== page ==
“The Mandalorian” is the big live-action series set in the Star Wars universe. It was hugely anticipated and it helped kick off the Disney+ digital platform. It broke the “Stranger Things” record as the most watched streaming series to date.
So it must be really good, right? RIGHT?
Well. 4 episodes (out of 8) have aired so far and yes, it’s very good. But that’s not the point. The problem I have with “The Mandalorian” is the same I have with everything signed “Star Wars” these
days years. Very well crafted products, comforting, tailored to perfection to satisfy their market niches. But this makes them stale and predictable. With the only exception of Rogue One, which I found amazing in its unique balance between the old classic vibe and delivering something fresh and modern, everything else in the franchise suffers from the same problem.
On one hand, it’s understandable. It’s a mega billion-dollar franchise and it’s risk-averse. But recent history demonstrates that it doesn’t have to be that way, audiences worldwide are rewarding choices that feel fresh and somewhat innovative even when they have canon and franchise to respect (see in that sense Marvel’s Avengers double finale, or DC’s fabulous Joker).
Star Wars, sadly, doesn’t go that way. It’s a multimedia powerhouse so sure of its own success (and income) that it just chooses to play it safe. Every. Time. And that’s becoming disappointing.
The same is true for its videogames. After years of disappointing releases, Jedi: Fallen Order, the latest game published by EA, takes elements from other successful games and blends them in a galactic sauce, without bringing anything new. The result is, well… not great, not terrible. We deserve better than that.
So, back to The Mandalorian. It can boast a production value that is nothing short of… stellar (pun intended), good direction, solid acting. But it doesn’t bring nothing new to the table. In fact, I am disappointed it didn’t even try.
The main idea for the series (the badass lone hero traveling with a baby) is taken from the Japanese manga and tv series “Lone Wolf and Cub” (1972).
Add a bunch of other elements from Akira Kurosawa’s films or from Spaghetti Western classics, and here you are.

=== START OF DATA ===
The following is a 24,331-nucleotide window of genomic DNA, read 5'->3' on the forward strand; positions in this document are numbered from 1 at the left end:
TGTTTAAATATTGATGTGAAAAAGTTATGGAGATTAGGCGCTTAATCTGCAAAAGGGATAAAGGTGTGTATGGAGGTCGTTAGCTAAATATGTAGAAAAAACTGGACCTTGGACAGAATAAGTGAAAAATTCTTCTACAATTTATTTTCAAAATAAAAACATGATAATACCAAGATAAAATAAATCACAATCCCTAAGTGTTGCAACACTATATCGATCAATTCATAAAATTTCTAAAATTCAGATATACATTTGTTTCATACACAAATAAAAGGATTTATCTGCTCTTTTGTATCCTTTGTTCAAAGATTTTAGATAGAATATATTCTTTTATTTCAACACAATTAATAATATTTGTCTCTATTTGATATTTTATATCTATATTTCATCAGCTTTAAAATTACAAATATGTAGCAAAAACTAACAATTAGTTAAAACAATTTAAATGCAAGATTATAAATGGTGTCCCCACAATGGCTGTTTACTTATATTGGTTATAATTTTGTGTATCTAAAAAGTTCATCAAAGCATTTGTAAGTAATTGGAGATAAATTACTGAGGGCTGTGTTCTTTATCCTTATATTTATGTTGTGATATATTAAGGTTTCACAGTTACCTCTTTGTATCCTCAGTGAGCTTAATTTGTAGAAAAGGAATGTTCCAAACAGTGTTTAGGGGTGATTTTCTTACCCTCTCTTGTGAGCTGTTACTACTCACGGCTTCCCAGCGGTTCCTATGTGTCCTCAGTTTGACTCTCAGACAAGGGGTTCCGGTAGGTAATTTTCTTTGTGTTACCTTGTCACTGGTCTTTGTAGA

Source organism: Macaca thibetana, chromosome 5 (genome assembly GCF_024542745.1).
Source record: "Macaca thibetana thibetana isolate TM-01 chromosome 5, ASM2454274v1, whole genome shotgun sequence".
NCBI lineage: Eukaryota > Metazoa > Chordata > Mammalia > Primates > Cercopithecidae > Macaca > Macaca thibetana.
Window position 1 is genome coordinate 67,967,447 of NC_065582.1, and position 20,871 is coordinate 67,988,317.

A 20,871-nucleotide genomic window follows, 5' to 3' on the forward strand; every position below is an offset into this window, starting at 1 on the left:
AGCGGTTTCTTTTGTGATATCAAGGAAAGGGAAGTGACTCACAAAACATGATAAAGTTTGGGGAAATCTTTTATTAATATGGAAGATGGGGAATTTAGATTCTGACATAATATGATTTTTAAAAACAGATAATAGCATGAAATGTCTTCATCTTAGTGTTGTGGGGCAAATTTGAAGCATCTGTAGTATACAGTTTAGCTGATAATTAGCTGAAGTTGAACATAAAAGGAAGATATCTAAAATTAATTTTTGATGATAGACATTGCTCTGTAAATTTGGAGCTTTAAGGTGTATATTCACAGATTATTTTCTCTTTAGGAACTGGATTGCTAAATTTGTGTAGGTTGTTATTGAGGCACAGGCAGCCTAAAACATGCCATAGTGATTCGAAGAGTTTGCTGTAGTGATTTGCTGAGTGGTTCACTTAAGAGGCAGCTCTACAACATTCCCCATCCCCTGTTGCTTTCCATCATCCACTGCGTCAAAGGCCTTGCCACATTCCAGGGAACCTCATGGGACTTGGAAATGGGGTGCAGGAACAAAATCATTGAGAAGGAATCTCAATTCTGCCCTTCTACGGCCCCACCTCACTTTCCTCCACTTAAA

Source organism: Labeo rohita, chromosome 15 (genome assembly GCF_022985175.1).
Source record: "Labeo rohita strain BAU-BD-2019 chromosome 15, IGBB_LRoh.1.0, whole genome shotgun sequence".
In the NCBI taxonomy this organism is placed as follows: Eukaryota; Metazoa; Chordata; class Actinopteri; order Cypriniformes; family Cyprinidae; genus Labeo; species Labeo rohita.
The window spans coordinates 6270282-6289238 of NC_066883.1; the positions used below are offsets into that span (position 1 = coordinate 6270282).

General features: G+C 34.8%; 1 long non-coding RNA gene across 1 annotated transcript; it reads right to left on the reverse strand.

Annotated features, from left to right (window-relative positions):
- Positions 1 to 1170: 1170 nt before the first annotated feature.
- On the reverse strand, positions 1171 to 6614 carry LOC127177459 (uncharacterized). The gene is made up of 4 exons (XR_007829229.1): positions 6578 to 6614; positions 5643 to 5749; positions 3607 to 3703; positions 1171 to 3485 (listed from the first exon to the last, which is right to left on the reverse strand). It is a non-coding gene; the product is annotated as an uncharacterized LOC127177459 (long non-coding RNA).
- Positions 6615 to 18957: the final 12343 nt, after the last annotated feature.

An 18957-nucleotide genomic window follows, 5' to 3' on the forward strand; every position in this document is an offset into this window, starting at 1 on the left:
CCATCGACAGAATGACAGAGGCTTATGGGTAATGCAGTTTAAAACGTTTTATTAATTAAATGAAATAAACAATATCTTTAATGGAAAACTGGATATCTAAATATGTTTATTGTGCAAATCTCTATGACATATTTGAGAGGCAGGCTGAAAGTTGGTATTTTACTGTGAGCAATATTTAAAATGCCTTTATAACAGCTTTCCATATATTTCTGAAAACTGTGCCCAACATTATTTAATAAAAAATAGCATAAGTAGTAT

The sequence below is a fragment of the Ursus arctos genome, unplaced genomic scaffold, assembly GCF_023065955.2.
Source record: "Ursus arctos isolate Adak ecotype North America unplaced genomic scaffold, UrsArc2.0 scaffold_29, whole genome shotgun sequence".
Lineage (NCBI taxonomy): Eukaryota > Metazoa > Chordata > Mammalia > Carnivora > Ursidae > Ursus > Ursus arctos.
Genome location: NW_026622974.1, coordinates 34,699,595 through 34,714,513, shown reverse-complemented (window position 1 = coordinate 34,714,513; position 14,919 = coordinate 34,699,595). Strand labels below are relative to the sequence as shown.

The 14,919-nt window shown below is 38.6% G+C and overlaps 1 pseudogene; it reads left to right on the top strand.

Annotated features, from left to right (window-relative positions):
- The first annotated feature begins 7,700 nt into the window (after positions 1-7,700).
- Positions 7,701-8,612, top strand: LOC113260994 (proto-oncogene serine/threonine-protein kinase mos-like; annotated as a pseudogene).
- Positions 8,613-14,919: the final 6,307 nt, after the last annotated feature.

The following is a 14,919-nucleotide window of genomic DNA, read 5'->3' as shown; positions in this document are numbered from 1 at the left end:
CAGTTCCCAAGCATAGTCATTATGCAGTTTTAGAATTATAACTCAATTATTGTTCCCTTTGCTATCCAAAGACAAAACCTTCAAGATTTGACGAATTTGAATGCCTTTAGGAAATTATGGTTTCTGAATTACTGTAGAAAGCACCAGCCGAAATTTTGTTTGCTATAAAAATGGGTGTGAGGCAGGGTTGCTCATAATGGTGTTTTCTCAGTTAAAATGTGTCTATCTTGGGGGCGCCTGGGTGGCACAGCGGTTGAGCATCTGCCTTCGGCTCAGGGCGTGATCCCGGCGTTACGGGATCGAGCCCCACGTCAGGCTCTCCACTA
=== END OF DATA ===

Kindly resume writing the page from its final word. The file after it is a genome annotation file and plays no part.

The first episode felt fresh because there was so much expectation out there, and ok, it delivered. The Wild West in Space setting was all there since the opening shots, frontier dusty village and saloon populated by tough guys. The cool and mysterious protagonist with a golden heart (taking more than a page from the book of Sergio Corbucci or Sergio Leone) was also there;
the final twist was there (and that’s how baby Yoda entered our life, and I feel he is here to stay).
But then the series took off, and… it didn’t exactly send sparks all around.
So far, each episode does its job, but nothing more. It takes us exactly where it’s supposed to. Episode 2 is a rather boring errand to bring baby Yoda back (The Road of Trials), Episode 3 is needed to sever ties with the Guild of the Bounty Hunters, establish the Villain and deepen a bit the Mandalorian lore (The Dark Cave), while the entire Episode 4 is almost a remake of Seven Samurai in Space (plus an AT-ST thrown in for good measure. I only missed a few Ewoks). This is when the whole thing started to feel a bit off to me.
Story: a gruff but good-hearted mercenary gets hired to defend a village against an evil imperialistic threat. The plot was undoubtedly fresh when Kirosawa’s movie was published in 1954, and maybe again for its (two) western adaptations, but by now we have seen it so many times in cinema, cartoon, anime and comics that it’s gone beyond archetypal, it now feels formulaic. Did “The Mandalorian” really need it? Aside from some cool pew-pew action and a little bit of character development, did it bring anything new to the series or to us watching?
In other words, of course I will keep following “The Mandalorian”. It’s good entertainment, and it’s Star Wars. The fights look cool, stormtroopers get shot (and this time, they hit their target… sometimes), the secondary characters are shining. Too bad some of them feel more like cameos and leave us really wanting for more.
I just hope the series manages to surprise me at some point, bringing something new to the formula, or at least to the universe. The main character is really cool, with its Clint-Eastwood-in-a-helmet-attitude, but I waited for about four hours of runtime to see some development and well, besides the shining armor, not much has changed. Every episode introduces new characters only to then set them aside.
After the initial surprise and joy have worn out, I am not really waiting for each episode to come out. The show is not leaving me a particularly lasting impression and I wouldn’t rewatch it.
For a comparison, I recently binge watched Amazon’s The Boys, and wow, I loved it. It’s like a wilder, gross Watchmen on steroids, and set in 2019. It’s a low budget, tiny production compared to the Disney powerhouse, and sometimes it shows. But it’s brave, brilliantly written, with compelling and well-developed characters immersed in consistent, powerful narratives. After all, it falls into the superheroes genre, but it definitely brings some fresh air into it.
So yes, it’s still possible to create something that feels innovative, even within the boundaries of the 2019 super capitalist media industry.
Please Star Wars, please, learn the lesson. With Episode 9: The Rise of Skywalker about to be released, I really, really hope we are going to see something new coming from that galaxy far, far away. The Force knows we need it.
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